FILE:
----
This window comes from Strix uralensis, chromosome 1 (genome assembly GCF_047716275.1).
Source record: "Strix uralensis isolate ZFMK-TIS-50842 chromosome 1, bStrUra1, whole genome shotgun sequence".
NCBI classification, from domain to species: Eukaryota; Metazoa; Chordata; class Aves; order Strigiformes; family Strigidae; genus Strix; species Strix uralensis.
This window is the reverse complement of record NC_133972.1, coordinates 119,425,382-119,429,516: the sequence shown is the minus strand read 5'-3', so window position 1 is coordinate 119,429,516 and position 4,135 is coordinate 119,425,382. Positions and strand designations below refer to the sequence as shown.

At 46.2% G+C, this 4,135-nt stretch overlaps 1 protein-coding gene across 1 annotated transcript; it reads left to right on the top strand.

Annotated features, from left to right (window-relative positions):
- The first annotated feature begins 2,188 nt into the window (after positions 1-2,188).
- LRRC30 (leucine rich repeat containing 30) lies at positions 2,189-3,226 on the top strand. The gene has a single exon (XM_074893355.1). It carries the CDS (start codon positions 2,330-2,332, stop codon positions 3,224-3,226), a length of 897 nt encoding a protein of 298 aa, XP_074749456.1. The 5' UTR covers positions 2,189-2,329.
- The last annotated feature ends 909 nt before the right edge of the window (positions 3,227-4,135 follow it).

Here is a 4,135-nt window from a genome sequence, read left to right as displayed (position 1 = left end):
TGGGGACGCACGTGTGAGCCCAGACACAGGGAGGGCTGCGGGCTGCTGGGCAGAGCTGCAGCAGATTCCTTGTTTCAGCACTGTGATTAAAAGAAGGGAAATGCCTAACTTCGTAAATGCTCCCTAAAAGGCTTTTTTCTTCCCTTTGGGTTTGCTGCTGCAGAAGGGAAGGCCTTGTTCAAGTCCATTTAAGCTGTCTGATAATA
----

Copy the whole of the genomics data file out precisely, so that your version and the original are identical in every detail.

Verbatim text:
This window comes from Strix uralensis, chromosome 1 (genome assembly GCF_047716275.1).
Source record: "Strix uralensis isolate ZFMK-TIS-50842 chromosome 1, bStrUra1, whole genome shotgun sequence".
NCBI classification, from domain to species: Eukaryota; Metazoa; Chordata; class Aves; order Strigiformes; family Strigidae; genus Strix; species Strix uralensis.
This window is the reverse complement of record NC_133972.1, coordinates 119,425,382-119,429,516: the sequence shown is the minus strand read 5'-3', so window position 1 is coordinate 119,429,516 and position 4,135 is coordinate 119,425,382. Positions and strand designations below refer to the sequence as shown.

At 46.2% G+C, this 4,135-nt stretch overlaps 1 protein-coding gene across 1 annotated transcript; it reads left to right on the top strand.

Annotated features, from left to right (window-relative positions):
- The first annotated feature begins 2,188 nt into the window (after positions 1-2,188).
- LRRC30 (leucine rich repeat containing 30) lies at positions 2,189-3,226 on the top strand. The gene has a single exon (XM_074893355.1). It carries the CDS (start codon positions 2,330-2,332, stop codon positions 3,224-3,226), a length of 897 nt encoding a protein of 298 aa, XP_074749456.1. The 5' UTR covers positions 2,189-2,329.
- The last annotated feature ends 909 nt before the right edge of the window (positions 3,227-4,135 follow it).

Here is a 4,135-nt window from a genome sequence, read left to right as displayed (position 1 = left end):
TGGGGACGCACGTGTGAGCCCAGACACAGGGAGGGCTGCGGGCTGCTGGGCAGAGCTGCAGCAGATTCCTTGTTTCAGCACTGTGATTAAAAGAAGGGAAATGCCTAACTTCGTAAATGCTCCCTAAAAGGCTTTTTTCTTCCCTTTGGGTTTGCTGCTGCAGAAGGGAAGGCCTTGTTCAAGTCCATTTAAGCTGTCTGATAATA